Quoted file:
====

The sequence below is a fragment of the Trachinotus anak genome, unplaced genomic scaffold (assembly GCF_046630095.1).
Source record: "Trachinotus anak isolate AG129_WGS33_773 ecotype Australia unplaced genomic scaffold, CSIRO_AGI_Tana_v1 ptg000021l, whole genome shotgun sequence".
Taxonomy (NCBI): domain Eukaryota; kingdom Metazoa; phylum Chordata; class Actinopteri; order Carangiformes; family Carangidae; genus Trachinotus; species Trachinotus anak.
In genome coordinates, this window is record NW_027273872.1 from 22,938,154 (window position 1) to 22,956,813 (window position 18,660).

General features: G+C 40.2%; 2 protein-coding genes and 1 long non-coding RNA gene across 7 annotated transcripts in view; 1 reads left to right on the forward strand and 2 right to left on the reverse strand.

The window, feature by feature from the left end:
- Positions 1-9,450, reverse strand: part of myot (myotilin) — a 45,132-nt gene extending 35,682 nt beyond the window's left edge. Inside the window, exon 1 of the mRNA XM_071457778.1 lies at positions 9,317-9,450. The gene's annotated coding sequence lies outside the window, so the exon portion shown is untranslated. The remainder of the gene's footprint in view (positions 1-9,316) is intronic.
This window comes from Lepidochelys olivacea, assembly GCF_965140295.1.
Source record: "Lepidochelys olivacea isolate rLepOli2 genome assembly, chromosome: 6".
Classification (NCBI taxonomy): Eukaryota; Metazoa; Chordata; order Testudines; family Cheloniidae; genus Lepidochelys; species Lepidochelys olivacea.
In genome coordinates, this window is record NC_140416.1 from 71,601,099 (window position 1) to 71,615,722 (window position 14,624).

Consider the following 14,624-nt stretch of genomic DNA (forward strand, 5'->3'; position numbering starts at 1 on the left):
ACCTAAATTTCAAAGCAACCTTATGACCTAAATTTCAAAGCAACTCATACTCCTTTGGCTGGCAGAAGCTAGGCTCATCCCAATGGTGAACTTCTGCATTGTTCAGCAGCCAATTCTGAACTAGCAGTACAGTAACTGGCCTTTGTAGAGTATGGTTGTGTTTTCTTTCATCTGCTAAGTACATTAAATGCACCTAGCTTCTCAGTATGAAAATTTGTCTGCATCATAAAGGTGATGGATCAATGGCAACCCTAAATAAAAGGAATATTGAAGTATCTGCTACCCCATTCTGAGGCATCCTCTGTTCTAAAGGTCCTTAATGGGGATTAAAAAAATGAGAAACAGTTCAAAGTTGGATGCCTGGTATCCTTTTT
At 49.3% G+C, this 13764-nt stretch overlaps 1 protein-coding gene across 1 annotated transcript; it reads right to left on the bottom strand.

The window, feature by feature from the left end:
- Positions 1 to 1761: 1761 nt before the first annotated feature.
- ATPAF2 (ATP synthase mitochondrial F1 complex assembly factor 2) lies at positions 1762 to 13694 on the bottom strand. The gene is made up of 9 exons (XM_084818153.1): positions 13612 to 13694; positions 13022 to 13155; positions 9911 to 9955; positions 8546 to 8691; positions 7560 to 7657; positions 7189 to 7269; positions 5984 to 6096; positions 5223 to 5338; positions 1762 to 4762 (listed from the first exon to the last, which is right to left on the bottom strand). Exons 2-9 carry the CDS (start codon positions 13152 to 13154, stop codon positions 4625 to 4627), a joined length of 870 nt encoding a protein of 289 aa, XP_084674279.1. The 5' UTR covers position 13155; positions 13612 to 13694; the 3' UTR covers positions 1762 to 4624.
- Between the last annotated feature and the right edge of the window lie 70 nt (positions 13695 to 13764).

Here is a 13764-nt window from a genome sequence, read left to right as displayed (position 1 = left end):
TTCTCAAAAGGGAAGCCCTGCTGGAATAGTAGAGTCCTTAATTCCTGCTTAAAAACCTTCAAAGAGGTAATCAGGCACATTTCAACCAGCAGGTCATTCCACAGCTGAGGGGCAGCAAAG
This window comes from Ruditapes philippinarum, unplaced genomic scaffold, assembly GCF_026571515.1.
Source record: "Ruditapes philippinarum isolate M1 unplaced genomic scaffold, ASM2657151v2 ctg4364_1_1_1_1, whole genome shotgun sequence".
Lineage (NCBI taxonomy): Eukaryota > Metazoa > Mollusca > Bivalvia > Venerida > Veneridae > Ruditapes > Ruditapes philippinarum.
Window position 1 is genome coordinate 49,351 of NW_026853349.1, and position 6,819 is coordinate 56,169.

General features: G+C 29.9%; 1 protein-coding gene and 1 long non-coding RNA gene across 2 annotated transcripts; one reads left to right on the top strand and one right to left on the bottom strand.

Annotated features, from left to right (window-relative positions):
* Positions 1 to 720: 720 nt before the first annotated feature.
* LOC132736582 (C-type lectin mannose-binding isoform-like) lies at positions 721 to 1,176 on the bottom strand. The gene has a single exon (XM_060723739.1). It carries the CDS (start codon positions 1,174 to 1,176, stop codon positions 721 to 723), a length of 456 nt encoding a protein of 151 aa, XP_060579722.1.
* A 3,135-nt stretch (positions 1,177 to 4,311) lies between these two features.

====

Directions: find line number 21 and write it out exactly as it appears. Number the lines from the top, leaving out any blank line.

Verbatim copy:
This window comes from Ruditapes philippinarum, unplaced genomic scaffold, assembly GCF_026571515.1.